Once broken off, the tail twitches for a period of time, distracting the potential predator further. This increases the probability that a juvenile will survive to maturity.
    - from Virginia Herpetological Society - Common Five-Lined Skink

    Afterwards, we had lunch at Bullock's Deli in Denton, Maryland. They had a best milk shake I'd ever tasted. It was blended with fresh strawberries.

    Norma and I managed to get Carmen to the airport right on time. Another fine Team SNaCk day.
    Click thumbnails to enlarge.

    Wyncopin Blue Rocks
    I took Daphne for a walk along the Middle Patuxent River at Wincopin Park on April 23, 2019.

    I saw a very pretty flower hanging from a lone plant about three feet tall. I later learned it is a paw paw flower. See first photo. I've never seen one growing in the wild so close to home before.

    We spent a lot of time on the red trail. I think this is the best part of the park if you want to meditate and feel at peace. There are some very serene water views (second photo).

    I saw a sign (third photo) on this trail that read as follows:
    From where you're standing, look across the river and see the famous Wyncopin Blue Rocks [fourth photo]. It is a mystery why only these rocks acquired their blue tint. We speculate that the heavy rains, high water, and foreign matter in the resulting flood water from Hurricane Sandy, in October 2012, was the culprit.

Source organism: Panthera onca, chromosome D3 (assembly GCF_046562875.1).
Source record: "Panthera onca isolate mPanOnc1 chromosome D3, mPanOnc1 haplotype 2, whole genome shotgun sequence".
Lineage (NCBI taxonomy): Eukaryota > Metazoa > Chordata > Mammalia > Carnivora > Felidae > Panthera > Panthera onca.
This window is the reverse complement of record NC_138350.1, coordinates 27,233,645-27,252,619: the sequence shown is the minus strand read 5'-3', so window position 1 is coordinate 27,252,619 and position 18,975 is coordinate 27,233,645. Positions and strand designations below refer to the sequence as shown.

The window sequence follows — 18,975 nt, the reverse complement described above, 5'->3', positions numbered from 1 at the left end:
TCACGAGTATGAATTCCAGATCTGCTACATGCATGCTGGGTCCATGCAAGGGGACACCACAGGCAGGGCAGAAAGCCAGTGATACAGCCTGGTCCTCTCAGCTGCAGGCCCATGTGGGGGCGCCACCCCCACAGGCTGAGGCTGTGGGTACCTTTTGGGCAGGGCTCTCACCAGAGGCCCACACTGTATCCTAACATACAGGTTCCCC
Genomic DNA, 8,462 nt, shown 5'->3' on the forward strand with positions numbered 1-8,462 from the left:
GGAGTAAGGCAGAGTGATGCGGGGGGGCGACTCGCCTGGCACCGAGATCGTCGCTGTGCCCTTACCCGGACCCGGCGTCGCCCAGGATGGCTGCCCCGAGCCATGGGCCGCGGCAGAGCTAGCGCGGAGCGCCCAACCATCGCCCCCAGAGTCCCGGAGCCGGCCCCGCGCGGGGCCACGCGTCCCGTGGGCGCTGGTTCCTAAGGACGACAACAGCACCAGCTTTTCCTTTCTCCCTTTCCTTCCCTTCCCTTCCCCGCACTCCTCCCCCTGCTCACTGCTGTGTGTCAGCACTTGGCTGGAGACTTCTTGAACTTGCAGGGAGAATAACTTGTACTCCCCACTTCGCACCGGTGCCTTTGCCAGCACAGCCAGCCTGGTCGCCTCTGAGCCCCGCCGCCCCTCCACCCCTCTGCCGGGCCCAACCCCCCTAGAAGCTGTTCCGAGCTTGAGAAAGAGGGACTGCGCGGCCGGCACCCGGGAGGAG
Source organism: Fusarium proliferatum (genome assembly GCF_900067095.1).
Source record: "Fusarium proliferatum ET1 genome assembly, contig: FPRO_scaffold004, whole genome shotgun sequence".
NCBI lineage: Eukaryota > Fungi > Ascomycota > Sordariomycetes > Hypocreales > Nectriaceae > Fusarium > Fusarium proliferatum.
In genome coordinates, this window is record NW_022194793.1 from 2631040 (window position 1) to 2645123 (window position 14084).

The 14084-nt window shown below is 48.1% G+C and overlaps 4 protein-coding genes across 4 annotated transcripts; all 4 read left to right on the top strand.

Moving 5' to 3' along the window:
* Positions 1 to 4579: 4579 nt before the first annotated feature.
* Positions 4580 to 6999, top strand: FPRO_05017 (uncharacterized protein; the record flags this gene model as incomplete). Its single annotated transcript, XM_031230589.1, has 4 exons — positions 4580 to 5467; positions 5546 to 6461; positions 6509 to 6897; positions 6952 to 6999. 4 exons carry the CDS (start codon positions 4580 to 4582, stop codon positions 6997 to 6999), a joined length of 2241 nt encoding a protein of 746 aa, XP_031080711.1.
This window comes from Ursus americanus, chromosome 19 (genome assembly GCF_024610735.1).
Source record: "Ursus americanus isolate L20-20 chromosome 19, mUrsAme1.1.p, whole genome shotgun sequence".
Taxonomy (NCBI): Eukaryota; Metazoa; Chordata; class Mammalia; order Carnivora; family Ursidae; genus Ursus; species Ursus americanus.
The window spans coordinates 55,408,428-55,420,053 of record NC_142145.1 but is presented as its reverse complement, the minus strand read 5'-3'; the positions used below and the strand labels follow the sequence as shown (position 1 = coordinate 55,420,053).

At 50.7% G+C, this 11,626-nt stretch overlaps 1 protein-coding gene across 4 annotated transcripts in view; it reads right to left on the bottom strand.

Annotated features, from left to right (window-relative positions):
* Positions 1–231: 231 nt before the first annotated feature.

Question is, however, why didn't other nearby granite rocks also turn blue?

    I found it interesting that Wincopin was spelled with a 'y'. It was also obvious that this was not a Howard County parks sign.

    The best answer I received was from Ned T., who I consider a top notch naturalist and environmental expert:
    They are not granite. Probably amphibolite. The ocean floor from the proto-Atlantic Ocean was pushed up onto the North American continental plate.
    All of the basalts/gabbros from the mid-Atlantic ridge spreading enter were squeezed and metamorphosed into meta-basalts and meta-gabbros, i.e., amphibolite.

    The Middle Patuxent River. This is where Norma, Daphne, and I were kayaking just 10 days ago. Beautiful place!
    Click thumbnails to enlarge.

    Spotted salamander eggs and pollywogs
    Growing up in Sacramento, I remember a pond that would form during the rainy season (winter) near my grandfather's farm. I would go there frequently and encounter various critters. I would find eggs that would hatch into pollywogs. After awhile, they would grow legs. Then their tails would shrink. Eventually, they became mature tree frogs.

    Now, here I am in Maryland experiencing it all over again. I guess you can say I am going through my second childhood.

    On April 9, 2019, I took Daphne for a walk on the Green Trail in Wincopin Park after work. Back on Pi Day, I saw a lot of wood frogs and wood frog eggs in the vernal pool near the Middle Patuxent River. But now, the wood frog eggs have hatched and the pool is full of pollywogs. There are still eggs but not laid by wood frogs...these new eggs are from spotted salamanders (first photo)!
    This species has relatively long incubation time in comparison to other salamanders. It takes 4-7 weeks for the eggs to hatch, depending both the temperature of the water they are in, and whether the eggs are laid in shady or sunny areas.
    - from BioKids - Spotted Salamanders

    One can see in the second photo that these pollywogs have clearly defined eyes but haven't yet sprouted legs. Maybe I'll see legs on my next visit.